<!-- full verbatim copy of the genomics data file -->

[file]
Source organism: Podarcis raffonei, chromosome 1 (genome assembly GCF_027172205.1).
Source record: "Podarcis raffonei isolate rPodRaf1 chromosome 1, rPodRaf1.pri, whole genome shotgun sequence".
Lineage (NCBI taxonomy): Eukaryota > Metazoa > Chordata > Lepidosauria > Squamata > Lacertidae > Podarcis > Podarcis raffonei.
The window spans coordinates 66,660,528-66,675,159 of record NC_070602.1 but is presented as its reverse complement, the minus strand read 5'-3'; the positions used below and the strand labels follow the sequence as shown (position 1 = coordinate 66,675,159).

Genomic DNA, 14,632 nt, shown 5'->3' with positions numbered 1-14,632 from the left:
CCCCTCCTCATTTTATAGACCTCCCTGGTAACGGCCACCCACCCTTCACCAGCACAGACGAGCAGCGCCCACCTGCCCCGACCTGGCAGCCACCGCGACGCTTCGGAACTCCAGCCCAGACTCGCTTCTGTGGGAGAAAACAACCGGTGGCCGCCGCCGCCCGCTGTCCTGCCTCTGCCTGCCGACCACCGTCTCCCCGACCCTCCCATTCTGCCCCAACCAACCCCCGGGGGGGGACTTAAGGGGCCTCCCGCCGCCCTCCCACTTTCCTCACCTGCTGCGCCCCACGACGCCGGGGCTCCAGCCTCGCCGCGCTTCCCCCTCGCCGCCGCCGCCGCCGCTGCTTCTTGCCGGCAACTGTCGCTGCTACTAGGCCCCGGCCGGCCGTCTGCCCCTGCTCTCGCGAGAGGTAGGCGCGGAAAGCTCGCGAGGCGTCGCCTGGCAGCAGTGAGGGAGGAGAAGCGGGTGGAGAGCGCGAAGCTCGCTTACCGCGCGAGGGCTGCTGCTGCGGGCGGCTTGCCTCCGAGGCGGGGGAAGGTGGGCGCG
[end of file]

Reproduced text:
Source organism: Podarcis raffonei, chromosome 1 (genome assembly GCF_027172205.1).
Source record: "Podarcis raffonei isolate rPodRaf1 chromosome 1, rPodRaf1.pri, whole genome shotgun sequence".
Lineage (NCBI taxonomy): Eukaryota > Metazoa > Chordata > Lepidosauria > Squamata > Lacertidae > Podarcis > Podarcis raffonei.
The window spans coordinates 66,660,528-66,675,159 of record NC_070602.1 but is presented as its reverse complement, the minus strand read 5'-3'; the positions used below and the strand labels follow the sequence as shown (position 1 = coordinate 66,675,159).

Genomic DNA, 14,632 nt, shown 5'->3' with positions numbered 1-14,632 from the left:
CCCCTCCTCATTTTATAGACCTCCCTGGTAACGGCCACCCACCCTTCACCAGCACAGACGAGCAGCGCCCACCTGCCCCGACCTGGCAGCCACCGCGACGCTTCGGAACTCCAGCCCAGACTCGCTTCTGTGGGAGAAAACAACCGGTGGCCGCCGCCGCCCGCTGTCCTGCCTCTGCCTGCCGACCACCGTCTCCCCGACCCTCCCATTCTGCCCCAACCAACCCCCGGGGGGGGACTTAAGGGGCCTCCCGCCGCCCTCCCACTTTCCTCACCTGCTGCGCCCCACGACGCCGGGGCTCCAGCCTCGCCGCGCTTCCCCCTCGCCGCCGCCGCCGCCGCTGCTTCTTGCCGGCAACTGTCGCTGCTACTAGGCCCCGGCCGGCCGTCTGCCCCTGCTCTCGCGAGAGGTAGGCGCGGAAAGCTCGCGAGGCGTCGCCTGGCAGCAGTGAGGGAGGAGAAGCGGGTGGAGAGCGCGAAGCTCGCTTACCGCGCGAGGGCTGCTGCTGCGGGCGGCTTGCCTCCGAGGCGGGGGAAGGTGGGCGCG